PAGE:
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But Do They Have to See It to Know It? The Supreme Court's Obscenity and Pornography Decisions
Timothy M. Hagle
The Western Political Quarterly
Vol. 44, No. 4 (Dec., 1991), pp. 1039-1054
Stable URL: http://www.jstor.org/stable/448806
Page Count: 16
You can always find the topics here!Topics: Judicial rulings, Obscenity, Pornography, Lower courts, Variable coefficients, Search and seizure, United States Supreme Court opinions, Statistical estimation, Decision theory
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Renewed interest in obscenity and pornography by governments, academics, and antipornography groups indicates the Court's decisions in this area deserve closer examination. Using the framework of cognitive-cybernetic theory, this study tests media impact on the Court in this area. Several studies have used multivariate analysis to explain Court behavior. This approach has been successful in studies focusing on general topics and in the area of search and seizure. This study also tests the applicability of using multivariate analysis combined with broad-based factors to explain the Court's behavior in a specific issue area. Results of probit estimations show the materials' media have little or no impact on the Court's decisions. A model with only three broadly based variables, however, accounts for 86 percent of the Court's decisions in this area.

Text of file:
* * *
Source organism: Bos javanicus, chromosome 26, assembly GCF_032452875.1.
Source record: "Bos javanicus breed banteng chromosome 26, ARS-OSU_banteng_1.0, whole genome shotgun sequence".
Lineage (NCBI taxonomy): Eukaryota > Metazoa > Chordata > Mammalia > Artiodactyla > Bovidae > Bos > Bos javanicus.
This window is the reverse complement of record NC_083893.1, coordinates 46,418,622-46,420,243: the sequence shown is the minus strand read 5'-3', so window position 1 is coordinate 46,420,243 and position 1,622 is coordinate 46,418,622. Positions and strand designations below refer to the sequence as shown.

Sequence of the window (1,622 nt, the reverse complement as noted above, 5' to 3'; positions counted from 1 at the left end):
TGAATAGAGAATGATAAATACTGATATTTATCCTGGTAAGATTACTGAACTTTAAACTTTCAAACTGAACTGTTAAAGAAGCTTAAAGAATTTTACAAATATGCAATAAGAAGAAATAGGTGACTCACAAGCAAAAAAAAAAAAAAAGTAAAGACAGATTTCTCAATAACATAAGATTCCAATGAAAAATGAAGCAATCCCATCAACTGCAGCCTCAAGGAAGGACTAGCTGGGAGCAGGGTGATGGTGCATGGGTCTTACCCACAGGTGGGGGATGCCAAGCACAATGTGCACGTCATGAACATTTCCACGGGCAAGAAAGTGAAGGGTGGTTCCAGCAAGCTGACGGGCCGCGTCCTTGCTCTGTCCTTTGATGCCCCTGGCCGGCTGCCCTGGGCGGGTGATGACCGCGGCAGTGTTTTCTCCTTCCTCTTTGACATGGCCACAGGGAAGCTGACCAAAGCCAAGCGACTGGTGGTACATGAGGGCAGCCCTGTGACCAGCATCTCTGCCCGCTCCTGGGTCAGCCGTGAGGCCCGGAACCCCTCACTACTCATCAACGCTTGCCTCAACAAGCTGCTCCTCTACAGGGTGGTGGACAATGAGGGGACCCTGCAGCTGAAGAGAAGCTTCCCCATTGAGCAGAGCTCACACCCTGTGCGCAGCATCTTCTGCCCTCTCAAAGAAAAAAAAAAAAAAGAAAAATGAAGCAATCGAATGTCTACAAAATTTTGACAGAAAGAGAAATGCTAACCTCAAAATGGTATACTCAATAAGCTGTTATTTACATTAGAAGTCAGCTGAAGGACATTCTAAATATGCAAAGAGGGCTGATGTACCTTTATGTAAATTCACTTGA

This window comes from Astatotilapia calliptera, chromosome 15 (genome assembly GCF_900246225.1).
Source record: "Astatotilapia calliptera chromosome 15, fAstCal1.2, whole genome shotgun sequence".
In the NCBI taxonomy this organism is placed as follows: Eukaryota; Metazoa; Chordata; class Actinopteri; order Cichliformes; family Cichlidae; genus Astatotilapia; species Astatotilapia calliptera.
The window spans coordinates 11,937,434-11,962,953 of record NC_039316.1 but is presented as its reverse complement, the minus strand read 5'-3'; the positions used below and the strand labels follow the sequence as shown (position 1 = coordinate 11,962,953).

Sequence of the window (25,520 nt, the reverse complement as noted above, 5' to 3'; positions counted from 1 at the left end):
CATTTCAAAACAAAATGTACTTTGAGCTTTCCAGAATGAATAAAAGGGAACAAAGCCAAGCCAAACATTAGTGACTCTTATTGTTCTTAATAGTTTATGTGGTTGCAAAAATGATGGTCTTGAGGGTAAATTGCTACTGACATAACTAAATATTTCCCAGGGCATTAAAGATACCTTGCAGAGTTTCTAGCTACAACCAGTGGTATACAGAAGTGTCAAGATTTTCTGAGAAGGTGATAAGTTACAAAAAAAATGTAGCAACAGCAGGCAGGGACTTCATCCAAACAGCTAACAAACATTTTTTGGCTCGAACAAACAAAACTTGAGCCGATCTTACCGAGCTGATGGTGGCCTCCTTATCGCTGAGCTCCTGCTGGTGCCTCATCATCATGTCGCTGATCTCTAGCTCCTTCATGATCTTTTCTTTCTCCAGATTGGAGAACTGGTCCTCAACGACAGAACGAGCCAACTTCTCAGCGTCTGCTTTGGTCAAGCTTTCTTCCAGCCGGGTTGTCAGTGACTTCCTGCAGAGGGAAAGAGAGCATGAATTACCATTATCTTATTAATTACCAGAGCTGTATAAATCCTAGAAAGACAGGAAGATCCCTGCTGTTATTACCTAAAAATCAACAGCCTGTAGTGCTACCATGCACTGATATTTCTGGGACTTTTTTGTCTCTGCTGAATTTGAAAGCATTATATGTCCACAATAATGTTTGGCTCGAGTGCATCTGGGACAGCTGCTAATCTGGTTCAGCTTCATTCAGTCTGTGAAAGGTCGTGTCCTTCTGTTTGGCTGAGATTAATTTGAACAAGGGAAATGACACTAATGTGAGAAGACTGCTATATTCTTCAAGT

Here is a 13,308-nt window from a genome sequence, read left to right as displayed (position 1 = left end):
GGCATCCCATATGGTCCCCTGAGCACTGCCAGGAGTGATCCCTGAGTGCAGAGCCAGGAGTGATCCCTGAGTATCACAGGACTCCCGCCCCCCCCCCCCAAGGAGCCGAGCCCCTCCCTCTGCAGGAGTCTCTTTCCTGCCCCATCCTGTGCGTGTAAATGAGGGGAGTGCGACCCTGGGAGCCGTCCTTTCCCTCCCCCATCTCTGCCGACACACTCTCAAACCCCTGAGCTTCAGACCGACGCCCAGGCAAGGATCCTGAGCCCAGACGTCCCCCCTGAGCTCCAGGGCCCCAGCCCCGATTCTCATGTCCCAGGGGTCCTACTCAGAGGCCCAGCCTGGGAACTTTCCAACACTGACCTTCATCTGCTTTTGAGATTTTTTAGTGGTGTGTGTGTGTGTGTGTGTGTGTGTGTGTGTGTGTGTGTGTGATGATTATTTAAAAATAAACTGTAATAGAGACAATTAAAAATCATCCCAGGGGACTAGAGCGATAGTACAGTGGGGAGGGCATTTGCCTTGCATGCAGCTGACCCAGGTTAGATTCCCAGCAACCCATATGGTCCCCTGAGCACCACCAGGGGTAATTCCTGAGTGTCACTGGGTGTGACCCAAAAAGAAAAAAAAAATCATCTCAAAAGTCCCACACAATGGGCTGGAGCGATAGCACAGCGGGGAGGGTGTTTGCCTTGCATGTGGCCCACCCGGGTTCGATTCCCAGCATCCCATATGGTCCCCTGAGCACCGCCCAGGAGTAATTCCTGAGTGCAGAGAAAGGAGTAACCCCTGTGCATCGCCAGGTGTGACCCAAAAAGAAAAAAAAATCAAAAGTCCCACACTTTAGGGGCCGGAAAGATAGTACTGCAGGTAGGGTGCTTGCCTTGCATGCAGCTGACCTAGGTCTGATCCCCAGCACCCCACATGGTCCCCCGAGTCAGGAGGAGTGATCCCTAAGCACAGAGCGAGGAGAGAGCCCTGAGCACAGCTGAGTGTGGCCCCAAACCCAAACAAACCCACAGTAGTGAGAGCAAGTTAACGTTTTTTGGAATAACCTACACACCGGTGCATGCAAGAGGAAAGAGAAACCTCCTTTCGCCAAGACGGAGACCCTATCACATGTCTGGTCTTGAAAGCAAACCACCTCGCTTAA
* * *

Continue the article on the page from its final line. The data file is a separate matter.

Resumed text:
The Western Political Quarterly © 1991 University of Utah